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Publication numberUS5330408 A
Publication typeGrant
Application numberUS 07/985,814
Publication dateJul 19, 1994
Filing dateDec 3, 1992
Priority dateDec 3, 1992
Fee statusLapsed
Publication number07985814, 985814, US 5330408 A, US 5330408A, US-A-5330408, US5330408 A, US5330408A
InventorsHerbert L. Westmoreland, Jr.
Original AssigneeWestmoreland Jr Herbert L
Export CitationBiBTeX, EndNote, RefMan
External Links: USPTO, USPTO Assignment, Espacenet
Apparatus for maximizing push-ups
US 5330408 A
The apparatus for maximizing push-ups comprises a base from which upwardly extend a foot rest, a torso support platform and a pair of laterally rotatable hand graspable arms. The foot rest is horizontally adjustable in relative distance to the torso support platform and the torso support platform is adjustable in vertical height. The hand graspable arms include a resistive assembly engaged thereto, with the assembly tending to maintain the arms separated while a user of the apparatus attempts to maintain the arms closely spaced against action of the resistive assembly, increasing the effect of exercise.
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I claim:
1. An apparatus for maximizing push-ups, the apparatus comprising:
a rectangular base;
an elevated foot rest nearer one end of the base;
an elevated torso engaging platform nearer an opposite end of the base, said foot rest being horizontally movable toward and away from said elevated torso engaging platform; and
a pair of hand graspable arm members each having a first end and a second end respectively;
at least one pivotal mounting means which is located at a position below said elevated torso engaging platform wherein a first end of each of said arm members is connected, to allow pivotal movement of said arm members;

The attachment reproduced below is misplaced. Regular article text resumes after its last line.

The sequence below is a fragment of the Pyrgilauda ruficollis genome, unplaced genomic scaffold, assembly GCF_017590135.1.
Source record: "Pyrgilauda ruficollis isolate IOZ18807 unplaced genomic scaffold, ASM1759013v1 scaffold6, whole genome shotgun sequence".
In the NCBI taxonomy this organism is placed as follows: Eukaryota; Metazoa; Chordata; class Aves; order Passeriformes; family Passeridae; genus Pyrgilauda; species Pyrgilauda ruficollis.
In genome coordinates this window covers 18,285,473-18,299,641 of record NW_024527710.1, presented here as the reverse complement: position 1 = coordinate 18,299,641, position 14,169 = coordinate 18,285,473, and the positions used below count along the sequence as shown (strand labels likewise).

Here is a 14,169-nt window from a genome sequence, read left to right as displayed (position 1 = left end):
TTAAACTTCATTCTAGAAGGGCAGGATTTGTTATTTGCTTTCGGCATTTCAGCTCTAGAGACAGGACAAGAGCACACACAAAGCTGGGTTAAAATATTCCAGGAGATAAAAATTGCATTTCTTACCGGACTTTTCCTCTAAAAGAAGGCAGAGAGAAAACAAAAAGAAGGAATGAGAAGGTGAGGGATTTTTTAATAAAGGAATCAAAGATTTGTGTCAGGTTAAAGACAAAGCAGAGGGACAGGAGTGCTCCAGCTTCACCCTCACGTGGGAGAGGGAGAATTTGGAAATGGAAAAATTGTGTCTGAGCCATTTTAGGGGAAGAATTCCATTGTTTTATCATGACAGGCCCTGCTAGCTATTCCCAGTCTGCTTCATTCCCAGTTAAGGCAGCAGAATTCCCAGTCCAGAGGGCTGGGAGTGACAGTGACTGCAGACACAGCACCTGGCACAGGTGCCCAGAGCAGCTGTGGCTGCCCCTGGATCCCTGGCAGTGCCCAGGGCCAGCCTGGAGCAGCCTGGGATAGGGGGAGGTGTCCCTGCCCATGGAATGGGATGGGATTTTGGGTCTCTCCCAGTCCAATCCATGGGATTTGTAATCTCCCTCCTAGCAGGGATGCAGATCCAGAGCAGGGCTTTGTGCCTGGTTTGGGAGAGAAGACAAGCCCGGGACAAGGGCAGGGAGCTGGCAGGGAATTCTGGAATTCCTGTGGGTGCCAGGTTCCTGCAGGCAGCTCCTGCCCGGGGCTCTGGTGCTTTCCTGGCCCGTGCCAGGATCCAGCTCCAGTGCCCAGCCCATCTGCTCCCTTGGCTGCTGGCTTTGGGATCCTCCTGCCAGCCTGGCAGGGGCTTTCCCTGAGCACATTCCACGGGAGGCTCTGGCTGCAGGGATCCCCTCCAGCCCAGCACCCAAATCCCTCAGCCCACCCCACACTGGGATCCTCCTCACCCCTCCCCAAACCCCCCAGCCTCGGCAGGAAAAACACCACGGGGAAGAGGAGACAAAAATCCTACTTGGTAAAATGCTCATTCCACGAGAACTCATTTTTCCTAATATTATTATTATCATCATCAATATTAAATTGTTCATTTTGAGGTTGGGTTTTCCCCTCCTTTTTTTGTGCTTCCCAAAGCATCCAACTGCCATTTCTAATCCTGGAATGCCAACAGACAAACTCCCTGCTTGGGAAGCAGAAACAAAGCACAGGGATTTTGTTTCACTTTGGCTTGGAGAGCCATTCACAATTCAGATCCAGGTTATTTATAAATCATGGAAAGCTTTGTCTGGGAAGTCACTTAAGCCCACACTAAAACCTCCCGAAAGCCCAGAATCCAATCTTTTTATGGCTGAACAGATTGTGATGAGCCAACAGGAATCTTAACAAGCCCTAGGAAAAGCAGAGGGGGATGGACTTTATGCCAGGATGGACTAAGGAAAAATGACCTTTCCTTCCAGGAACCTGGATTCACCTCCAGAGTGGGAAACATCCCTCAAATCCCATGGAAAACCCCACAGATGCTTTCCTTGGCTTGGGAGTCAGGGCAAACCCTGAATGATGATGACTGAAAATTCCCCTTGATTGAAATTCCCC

said second end of said arm members being positioned substantially vertically above said first end of said arm members on opposite sides of said torso engaging platform, respectively; and
a biasing means which maintains said arm members at an equally spaced distance away from one another at all times while the arm members are pivoted by a user, toward and away from each other when performing routines which include push-ups, bent arm and seated dip exercises.
2. The apparatus of claim 1 wherein said torso engaging platform includes a pad which is vertically movable.
3. The apparatus of claim 2 wherein said arms are each joined to a pivotable member.
4. The apparatus of claim 3 wherein said arms engage a resistive assembly which acts to maintain the arms apart.
5. The apparatus of claim 4 wherein said pivotable members have a circumferential edge with a groove provided therein.
6. The apparatus of claim 5 wherein at least one band of frictional material is wound around the circumferential edge of both pivotable members within said groove therein, the band having a figure eight pattern when engaged about said pivotable members.
7. The apparatus of claim 6 wherein said band is fixed in position about said pivotable members and tensed thereagainst by means of mounting brackets engaged at opposite ends of the figure eight.
8. The apparatus of claim 7 wherein said foot rest is provided with slides on a bottom thereof, said slides engaging in a track in said base, with said slides being lockable in a chosen position along said track.
9. The apparatus of claim 8 wherein said torso engaging platform includes a pad thereon, said pad being telescopically engaged to said base and being lockable at a chosen position above said base.

1. Field of the Invention

The present invention relates to an apparatus for maximizing the body building achieved by doing push ups, bent arm fly and seated dip exercises. More particularly, the apparatus includes a foot rest, a chest pad and pivotable resistive arms with hand grips thereon, all these structures being elevated above floor level. A person utilizing the apparatus must maintain the hand grips at a particular location relative to the torso, against a resistive force while exercising.

2. Description of the Prior Art

Heretofore various apparatus have been proposed for use in exercising the torso and arms.

In the Dissinger U.S. Pat. No. 4,900,015 a floor level exercise device is proposed which comprises two opposed cylindrical handle assemblies which are elevated above a center base, the handles being rotatable about a horizontal axis. Here, a horizontal force as well as a vertical force must be applied while using the device.